A while back, I started posting some entries that clarified some things I felt needed to be further explained. These are all about the truth of our lives.
So here's another one I feel should be clarified.
When Tot was a baby, I don't know that I was ever totally and completely forthcoming about her behavior and our interactions with her as her parents. I've mentioned over the years that she was a very difficult baby and that she was challenging, but I don't know that I ever really talked about that first year with her. I didn't start this blog until Tot was almost a year old, so many references to that early time with her were fleeting, at best.
This is not a Tot bashing session, but a reality session. It's a chance to tell it like it is (was) and to let the adult Tot know that someday, she too may have a child just. like. her.
Tot was colicky. Awful, awful colic. Screaming at the top of her lungs colic. Yelling, crying, and screaming for hours colic. The screaming would be so awful that I would just hold her, walk around the house and sob. She would be crying and I would be crying. Both of us a sobbing mess. Sometimes I'd put her down, walk away and just scream at the top of my lungs. I'd yell, punch pillows, and beg God to give me a break. By the time Bee would walk through the door from work, I'd be a complete mess. I'd hand her over to him and walk away. On some days I'd wonder what we had gotten ourselves into. There were some moments I felt like an awful parent who didn't want my own child.
Tot had reflux and without warning she would projectile vomit across the room. In public, she would projectile onto people. At home I would change both of our clothes endless times a day. I never knew when it would come and I always worried about just leaving the house.
Tot was so super sensitive. Just recently Bee and I had a conversation about all the things that would cause Tot to lose her mind. If you ripped velcro apart, she'd start screaming hysterically. If you pulled packing tape (off a box, to rip a piece off a roll, etc.), she'd start screaming hysterically. If you were in a place that was too loud... yep, hysterics. And these weren't quick events. She would scream for up to a half an hour or more. She just couldn't regroup.
We went to a wedding once and every time we took her inside the reception, she began screaming at the top of her lungs. We drove four hours to attend a wedding we couldn't participate in because of an out of control screaming baby. We drove home that same day, forfeiting our hotel room that we had already paid for and missing the entire reception.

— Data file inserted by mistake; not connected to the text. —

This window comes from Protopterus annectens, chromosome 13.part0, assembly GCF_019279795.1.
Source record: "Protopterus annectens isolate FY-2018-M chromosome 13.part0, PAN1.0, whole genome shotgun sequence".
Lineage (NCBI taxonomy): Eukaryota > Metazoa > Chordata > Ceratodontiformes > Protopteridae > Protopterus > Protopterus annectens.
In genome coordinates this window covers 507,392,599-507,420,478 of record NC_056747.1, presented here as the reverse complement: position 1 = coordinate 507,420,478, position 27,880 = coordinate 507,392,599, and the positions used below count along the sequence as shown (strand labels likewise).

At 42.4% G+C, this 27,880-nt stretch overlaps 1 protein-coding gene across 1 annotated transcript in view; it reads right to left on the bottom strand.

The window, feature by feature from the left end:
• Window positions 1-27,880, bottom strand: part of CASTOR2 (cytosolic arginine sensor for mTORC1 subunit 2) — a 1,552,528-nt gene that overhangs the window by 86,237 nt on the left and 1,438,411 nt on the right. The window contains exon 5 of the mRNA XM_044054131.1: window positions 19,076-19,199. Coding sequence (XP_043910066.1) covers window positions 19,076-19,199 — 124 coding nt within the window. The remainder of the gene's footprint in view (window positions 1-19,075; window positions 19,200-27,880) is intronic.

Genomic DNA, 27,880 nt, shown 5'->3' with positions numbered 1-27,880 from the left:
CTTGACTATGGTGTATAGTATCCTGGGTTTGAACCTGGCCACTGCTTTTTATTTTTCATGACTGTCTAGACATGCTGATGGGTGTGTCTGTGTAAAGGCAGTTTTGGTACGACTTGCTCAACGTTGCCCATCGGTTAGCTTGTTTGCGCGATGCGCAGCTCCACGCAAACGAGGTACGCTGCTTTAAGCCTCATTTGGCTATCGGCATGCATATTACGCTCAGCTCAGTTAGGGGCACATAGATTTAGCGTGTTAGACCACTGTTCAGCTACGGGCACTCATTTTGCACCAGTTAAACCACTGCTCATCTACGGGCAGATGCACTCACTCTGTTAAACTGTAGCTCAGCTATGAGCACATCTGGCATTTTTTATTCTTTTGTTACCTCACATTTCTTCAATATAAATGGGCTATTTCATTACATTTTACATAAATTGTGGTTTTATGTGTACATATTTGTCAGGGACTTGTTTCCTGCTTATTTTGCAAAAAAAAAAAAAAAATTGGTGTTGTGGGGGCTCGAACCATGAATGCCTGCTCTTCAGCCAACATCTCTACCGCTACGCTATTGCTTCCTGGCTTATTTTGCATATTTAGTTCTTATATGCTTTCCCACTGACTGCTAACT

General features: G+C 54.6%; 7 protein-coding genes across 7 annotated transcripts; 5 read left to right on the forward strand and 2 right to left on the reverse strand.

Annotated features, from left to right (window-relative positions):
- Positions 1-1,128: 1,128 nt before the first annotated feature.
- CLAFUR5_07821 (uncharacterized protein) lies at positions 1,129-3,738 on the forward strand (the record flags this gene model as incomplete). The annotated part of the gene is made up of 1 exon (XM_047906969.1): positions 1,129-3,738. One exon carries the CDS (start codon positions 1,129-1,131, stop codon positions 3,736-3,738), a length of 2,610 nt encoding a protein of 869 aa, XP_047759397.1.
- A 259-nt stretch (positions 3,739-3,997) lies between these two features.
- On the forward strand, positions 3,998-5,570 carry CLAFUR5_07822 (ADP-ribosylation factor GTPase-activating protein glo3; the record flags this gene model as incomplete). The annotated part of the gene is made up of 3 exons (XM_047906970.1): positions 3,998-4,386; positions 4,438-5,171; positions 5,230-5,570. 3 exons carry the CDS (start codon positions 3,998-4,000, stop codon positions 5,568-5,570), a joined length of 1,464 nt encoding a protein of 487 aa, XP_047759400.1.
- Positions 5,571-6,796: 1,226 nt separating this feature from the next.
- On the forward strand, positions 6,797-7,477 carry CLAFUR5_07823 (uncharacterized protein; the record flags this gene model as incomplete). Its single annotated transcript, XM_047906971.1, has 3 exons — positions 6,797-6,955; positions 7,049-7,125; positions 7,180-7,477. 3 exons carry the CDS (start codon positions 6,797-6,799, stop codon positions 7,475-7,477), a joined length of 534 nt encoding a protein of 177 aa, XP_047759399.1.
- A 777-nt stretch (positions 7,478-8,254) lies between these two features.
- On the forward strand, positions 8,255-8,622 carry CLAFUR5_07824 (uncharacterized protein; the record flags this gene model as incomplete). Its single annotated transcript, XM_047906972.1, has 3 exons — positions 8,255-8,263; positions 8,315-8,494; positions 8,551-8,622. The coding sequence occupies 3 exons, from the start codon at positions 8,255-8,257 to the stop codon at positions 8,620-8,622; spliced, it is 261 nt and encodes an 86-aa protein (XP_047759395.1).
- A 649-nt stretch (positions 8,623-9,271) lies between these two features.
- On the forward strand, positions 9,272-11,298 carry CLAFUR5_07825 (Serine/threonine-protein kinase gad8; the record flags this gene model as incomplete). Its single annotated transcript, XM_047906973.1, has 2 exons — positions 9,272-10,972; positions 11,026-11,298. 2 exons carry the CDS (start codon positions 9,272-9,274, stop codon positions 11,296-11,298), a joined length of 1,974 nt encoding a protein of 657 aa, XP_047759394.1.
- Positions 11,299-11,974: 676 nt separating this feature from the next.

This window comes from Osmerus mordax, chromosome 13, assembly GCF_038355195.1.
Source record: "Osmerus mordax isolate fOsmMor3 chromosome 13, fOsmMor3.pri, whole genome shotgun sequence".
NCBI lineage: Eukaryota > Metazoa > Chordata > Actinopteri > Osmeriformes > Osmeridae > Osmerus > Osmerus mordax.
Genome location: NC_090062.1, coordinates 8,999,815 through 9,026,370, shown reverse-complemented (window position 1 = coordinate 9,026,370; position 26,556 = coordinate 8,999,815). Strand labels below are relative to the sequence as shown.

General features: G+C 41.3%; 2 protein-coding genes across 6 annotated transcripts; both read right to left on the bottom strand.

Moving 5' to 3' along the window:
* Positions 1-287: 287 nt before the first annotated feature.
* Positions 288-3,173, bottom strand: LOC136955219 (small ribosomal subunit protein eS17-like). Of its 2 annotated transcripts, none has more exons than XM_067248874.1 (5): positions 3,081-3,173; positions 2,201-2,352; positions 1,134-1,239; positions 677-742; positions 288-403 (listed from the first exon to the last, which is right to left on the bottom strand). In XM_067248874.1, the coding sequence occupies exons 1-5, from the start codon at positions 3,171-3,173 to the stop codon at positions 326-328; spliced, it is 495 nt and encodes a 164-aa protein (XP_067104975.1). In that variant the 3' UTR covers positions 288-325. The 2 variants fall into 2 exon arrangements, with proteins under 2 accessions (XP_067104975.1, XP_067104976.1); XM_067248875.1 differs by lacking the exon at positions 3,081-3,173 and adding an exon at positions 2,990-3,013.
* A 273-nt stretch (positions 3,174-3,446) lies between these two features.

We went to an outdoor wedding where she cried and screamed for an entire two hours. I went home with her in tears while Bee stayed with his family.
We would travel and Tot would cry, hysterically, from the moment we got in the car until we reached our destination. The. Entire. Ride. There were many trips when we would have to pull over so that we could try to get her to recoup or one of us could just get out and scream before we hurt her or each other. It was that stressful.
None of these points are any exaggeration at all. As a matter of fact, I'm still being kind for the sake of not giving the poor child a complex upon reading this someday.
As Tot got older, everything she did was rigid. As a toddler, she had to have everything "just so." She had to be the one to turn off/ on the light, she had to open doors, she had countless rules for everything she did and for everything we did.
Tot needed ample warning for everything we did. We had to give her verbal warnings that bedtime was coming, we were leaving the house, someone was coming over. Any disruption in the day could result in a meltdown. This was an issue when she started preschool and her teachers just didn't understand this.
Tot was a lot of work. A LOT. In retrospect, this wasn't a first child thing. This was/ is a personality thing.
She still requires time for transitions, she still only wants to wear a handful of shirts and pants because so many other ones bother her, she still wants to be the one to pick out whatever it is needs to be chosen. She's done well in school, mostly because we've been very lucky to have some very structured teachers working with her. I still fear the time when she lands in an unstructured classroom.
I didn't talk about a lot of this on the blog and among mixed company because for years I thought I was doing it wrong. All my friends had these perfectly behaved children and we couldn't go out in public with Tot. I was embarrassed as a parent and let's be honest, I had to wonder if something was wrong with me and my ability to deal with her. With a background in special education, I knew she wasn't autistic and I knew she didn't have obsessive-compulsive disorder, even though she had plenty of characteristics of both. But, I didn't want people asserting that this was the case or suggesting that we were missing something, because we weren't. If you know Tot today, you know this to be completely true.
The truth is, parenting Tot as a baby and toddler was downright hard. Beyond hard on many days. She just wasn't like other kids and didn't fit into any mold that I had experienced before. This isn't to say that each child doesn't bring their own set of challenges, but as a parent of three, I am now able to fully understand and see the challenges we faced that are unique to raising a kid like Tot. She has become a spirited almost seven year old who has some quirks, is smart, has friends, does well in school, is well behaved, and loves her daddy, being outside, and art. With all that hard work in those early years, I'm hoping she'll throw us a bone in the teenage years. Would that be too much to ask?